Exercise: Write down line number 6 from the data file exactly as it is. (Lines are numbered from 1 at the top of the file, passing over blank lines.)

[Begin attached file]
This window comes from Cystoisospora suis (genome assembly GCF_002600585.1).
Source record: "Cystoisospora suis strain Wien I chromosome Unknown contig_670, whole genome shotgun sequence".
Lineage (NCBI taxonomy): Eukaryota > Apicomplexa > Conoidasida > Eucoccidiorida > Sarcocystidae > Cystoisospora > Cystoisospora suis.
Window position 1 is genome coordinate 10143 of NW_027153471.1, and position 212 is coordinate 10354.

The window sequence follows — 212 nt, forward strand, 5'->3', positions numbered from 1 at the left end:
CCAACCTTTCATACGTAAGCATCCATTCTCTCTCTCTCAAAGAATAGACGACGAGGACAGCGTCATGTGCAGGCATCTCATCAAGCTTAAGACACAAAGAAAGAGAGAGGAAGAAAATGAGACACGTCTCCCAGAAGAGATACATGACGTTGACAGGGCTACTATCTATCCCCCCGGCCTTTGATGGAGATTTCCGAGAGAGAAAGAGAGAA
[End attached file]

CCAACCTTTCATACGTAAGCATCCATTCTCTCTCTCTCAAAGAATAGACGACGAGGACAGCGTCATGTGCAGGCATCTCATCAAGCTTAAGACACAAAGAAAGAGAGAGGAAGAAAATGAGACACGTCTCCCAGAAGAGATACATGACGTTGACAGGGCTACTATCTATCCCCCCGGCCTTTGATGGAGATTTCCGAGAGAGAAAGAGAGAA